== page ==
That’s really cool! Do you have a song off of the album that you feel most personally connected to or do you just feel connected to them all the same?

There’s a couple. I think lyrically “As You Are” and “Tear Me Apart” are pretty personal to me and I think that they’re just honest and they’re words that were spoken in conversation, you know. And I think “Nothing Personal,” that’s a pretty special song for myself.

Those are all three great songs!

Thank you very much, I appreciate that!

I read that you recorded the album in the same room that Led Zeppelin recorded “Whole Lotta Love.” What does it feel like knowing you recorded in the same space as one of the most iconic bands of all time?

It was intimidating! I mean, it wasn’t even just them, The Doors were in that studio, like there’s pictures of Jim Morrison leaning on the console that we recorded through. And when you walk into the main studio, you walk through this hallway of all the records that were recorded in that room and it’s just, at first, I was intimidated but then, I guess, I sorta took it as kind of a confidence booster. I mean we’ve made it far enough to be able to be recording in a place like this and it was kind of inspiring, honestly.

Do you think that that’s a “good omen” for the album?

I sure hope so! It felt good! That’s the thing, this record was not influenced in the sense that we felt like a need to impress anybody. It was just us doing what we do and I think that that was a special thing, like it was a really good experience recording it.

What’s it like to see the band you guys started in high school becoming more and more successful?

It’s huge! I mean, what we do is very difficult and I don’t know if it’s always been like this or if it’s just now, but like the image of the “rockstar” has kind of changed. You gotta work really hard to get anywhere and sometimes you’re so focused on what you’re doing and getting around playing shows you don’t even notice your growth.

But I think that it was honestly just like two weeks ago we were flying, we’ve been doing a lot of flying dates recently, and I was just sitting on the plane and the guys were all around me and I just kind of had this realization that we went from playing in our garage to flying to shows in Canada and Mexico City and all over the United States.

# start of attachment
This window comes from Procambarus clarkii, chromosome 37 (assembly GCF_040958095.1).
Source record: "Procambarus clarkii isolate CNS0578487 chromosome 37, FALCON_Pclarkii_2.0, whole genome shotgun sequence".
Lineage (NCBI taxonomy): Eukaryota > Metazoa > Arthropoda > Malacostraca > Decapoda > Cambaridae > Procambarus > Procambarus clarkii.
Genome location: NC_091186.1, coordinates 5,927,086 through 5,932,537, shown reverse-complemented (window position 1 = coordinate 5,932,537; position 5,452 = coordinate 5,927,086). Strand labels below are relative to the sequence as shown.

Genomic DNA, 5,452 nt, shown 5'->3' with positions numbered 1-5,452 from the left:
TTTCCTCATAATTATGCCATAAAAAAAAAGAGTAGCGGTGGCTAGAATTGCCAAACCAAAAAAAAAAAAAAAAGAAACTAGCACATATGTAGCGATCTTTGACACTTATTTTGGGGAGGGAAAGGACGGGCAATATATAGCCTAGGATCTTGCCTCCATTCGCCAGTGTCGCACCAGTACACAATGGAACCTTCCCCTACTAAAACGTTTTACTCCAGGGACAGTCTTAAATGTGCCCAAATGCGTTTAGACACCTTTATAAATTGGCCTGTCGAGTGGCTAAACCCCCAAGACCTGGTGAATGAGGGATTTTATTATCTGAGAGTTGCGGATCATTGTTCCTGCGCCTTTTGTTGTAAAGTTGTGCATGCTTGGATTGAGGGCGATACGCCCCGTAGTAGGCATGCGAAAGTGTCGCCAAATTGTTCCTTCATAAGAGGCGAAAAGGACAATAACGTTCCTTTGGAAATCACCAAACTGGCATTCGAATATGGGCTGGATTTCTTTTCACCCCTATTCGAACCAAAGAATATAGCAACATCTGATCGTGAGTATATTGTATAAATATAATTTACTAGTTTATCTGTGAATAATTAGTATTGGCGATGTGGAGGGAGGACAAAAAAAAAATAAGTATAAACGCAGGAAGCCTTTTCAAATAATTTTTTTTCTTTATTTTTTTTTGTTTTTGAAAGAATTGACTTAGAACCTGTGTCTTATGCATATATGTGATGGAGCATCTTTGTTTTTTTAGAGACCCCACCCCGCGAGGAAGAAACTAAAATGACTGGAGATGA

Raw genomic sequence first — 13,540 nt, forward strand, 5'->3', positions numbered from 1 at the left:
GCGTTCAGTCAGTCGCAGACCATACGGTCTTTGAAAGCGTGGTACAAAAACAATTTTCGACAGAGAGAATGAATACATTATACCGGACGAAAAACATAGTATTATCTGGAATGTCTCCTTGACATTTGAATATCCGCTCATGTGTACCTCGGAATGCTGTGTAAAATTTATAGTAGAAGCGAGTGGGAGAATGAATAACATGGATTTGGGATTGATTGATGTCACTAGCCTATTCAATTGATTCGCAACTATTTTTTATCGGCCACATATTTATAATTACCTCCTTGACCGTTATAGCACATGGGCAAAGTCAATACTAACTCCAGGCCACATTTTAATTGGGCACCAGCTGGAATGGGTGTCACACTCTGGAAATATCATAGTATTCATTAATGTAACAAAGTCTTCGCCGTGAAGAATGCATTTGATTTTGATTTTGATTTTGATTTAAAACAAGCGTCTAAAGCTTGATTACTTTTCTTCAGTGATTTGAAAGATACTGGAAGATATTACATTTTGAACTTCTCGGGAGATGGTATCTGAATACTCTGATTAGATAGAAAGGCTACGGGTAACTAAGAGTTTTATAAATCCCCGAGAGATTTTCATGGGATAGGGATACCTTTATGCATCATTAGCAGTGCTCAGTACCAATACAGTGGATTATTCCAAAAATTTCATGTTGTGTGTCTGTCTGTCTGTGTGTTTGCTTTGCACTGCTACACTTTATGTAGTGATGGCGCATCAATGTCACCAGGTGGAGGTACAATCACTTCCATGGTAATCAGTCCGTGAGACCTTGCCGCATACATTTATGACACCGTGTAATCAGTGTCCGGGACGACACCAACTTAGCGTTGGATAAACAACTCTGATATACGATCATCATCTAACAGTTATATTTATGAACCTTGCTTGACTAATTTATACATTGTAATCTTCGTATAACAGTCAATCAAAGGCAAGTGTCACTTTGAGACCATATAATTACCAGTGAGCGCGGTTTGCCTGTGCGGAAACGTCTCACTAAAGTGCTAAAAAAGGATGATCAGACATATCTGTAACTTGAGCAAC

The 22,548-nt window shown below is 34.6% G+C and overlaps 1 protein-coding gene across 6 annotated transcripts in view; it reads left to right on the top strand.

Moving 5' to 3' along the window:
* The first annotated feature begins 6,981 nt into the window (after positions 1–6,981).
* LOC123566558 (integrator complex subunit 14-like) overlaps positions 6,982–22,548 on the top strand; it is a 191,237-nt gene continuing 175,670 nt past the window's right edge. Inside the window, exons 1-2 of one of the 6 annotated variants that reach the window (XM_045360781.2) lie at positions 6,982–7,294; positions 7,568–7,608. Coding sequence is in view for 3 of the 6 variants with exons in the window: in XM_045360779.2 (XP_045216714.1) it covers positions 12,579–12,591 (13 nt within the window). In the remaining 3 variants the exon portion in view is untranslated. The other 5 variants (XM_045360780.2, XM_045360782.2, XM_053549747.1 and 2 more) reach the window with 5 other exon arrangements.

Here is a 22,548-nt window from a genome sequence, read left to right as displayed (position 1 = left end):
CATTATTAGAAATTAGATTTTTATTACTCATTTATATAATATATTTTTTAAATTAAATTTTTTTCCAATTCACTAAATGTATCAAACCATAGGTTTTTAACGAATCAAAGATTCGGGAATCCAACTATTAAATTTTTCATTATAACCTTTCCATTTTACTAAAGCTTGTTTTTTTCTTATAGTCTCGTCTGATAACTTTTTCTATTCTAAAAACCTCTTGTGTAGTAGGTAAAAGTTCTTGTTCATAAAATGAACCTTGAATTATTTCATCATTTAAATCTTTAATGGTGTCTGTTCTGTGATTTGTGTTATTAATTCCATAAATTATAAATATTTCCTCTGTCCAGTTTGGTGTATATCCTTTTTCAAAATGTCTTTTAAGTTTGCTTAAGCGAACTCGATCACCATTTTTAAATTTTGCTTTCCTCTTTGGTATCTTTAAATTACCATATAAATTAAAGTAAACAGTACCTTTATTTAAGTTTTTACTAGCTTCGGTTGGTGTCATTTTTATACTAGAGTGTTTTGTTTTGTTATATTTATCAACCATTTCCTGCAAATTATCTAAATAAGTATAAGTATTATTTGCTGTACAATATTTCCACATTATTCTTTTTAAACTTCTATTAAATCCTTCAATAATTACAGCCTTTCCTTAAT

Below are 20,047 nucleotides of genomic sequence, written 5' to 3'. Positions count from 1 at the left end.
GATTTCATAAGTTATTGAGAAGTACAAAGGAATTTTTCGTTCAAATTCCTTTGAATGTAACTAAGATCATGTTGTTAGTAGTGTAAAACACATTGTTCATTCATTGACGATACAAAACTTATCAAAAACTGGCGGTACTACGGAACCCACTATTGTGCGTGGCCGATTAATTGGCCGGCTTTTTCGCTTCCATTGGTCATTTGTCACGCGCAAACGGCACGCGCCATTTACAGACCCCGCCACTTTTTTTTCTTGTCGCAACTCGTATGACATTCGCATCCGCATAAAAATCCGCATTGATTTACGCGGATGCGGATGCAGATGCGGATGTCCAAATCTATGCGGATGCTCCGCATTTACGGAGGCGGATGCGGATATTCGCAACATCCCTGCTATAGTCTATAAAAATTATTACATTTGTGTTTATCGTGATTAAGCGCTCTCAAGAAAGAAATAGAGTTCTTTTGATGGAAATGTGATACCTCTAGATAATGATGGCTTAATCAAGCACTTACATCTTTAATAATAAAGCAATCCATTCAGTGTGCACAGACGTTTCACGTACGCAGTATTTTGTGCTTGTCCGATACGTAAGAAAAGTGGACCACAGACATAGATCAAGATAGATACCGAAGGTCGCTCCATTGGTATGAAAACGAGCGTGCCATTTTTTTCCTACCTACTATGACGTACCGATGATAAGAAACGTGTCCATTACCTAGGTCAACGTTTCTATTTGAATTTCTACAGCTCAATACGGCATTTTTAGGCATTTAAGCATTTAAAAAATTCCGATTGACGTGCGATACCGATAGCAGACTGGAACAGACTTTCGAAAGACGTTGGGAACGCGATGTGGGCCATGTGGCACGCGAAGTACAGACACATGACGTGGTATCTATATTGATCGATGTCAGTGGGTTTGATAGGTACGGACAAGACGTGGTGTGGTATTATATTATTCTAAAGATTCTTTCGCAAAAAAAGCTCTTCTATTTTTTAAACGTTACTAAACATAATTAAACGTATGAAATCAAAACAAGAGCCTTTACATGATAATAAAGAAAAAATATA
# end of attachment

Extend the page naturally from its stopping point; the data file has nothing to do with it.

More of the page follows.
Yeah, that must be like one of the greatest feelings ever!

It is a gratifying feeling and I think it’s important to stop and pay attention to that.

How does it make you feel to be compared to bands like The Clash and The Killers?

I will not deny that, that’s for sure! It’s cool, I mean, I think it’s people’s tendency to categorize, like that’s how people make sense of what they perceive. So, it’s always interesting for me to see how people perceive it, because like that’ll be the first thing when they hear it for the first time. They’re like, “Oh my God, this singer’s voice reminds me of”… whatever, The Cure or The INXS, I always just like to see where people put us.

What are some concerts are shows that you’ve been to in the past that have inspired you as musicians and performers?

I would say, early on it was going to more punk shows. I mean, they’re kind of no-name bands that were just playing in like dingy clubs around our area where we grew up and that was just because of the energy and the rawness of the performances. I thought it was important to see how as much as the band was energetic, the crowd went off of that and threw it right back at them. That was always very inspiring.

Then, you know, I saw Billy Idol and that was actually a pretty inspiring concert. I wish I had been able to see him in the ‘80s cause I bet it would’ve been insane. A lot of the iconic frontman bands are what I take inspiration from. And because you guys are in Jersey, I have to say Bruce Springsteen is in there as well! The best frontman of all time! And Bon Jovi too!

What are your plans after this tour?

Honestly, I’m hoping to just get home and start writing again. It’s funny, it’s like we just released a record and I don’t want to undercut that but I’m just very excited to create art. Probably a little bit of time to do that and then in the new year, start up touring again!

 

Don’t miss Night Riots on The Advanced Placement Tour on Nov. 12 at the Gramercy Theatre in New York City and Nov. 17 at The Foundry at The Fillmore in Philadelphia. Their new album, Love Gloom, is available now through Sumerian Records. For more information on the band, visit their website: nightriots.com.

    reader responses
  1. I found this band a couple of years ago after some random poking around on the interwebs, and they have since become one of my favorites. It’s exciting to watch them grow as a band; I can’t wait to see them on tour!

    MC on 11/3/2016 at 04:19 PM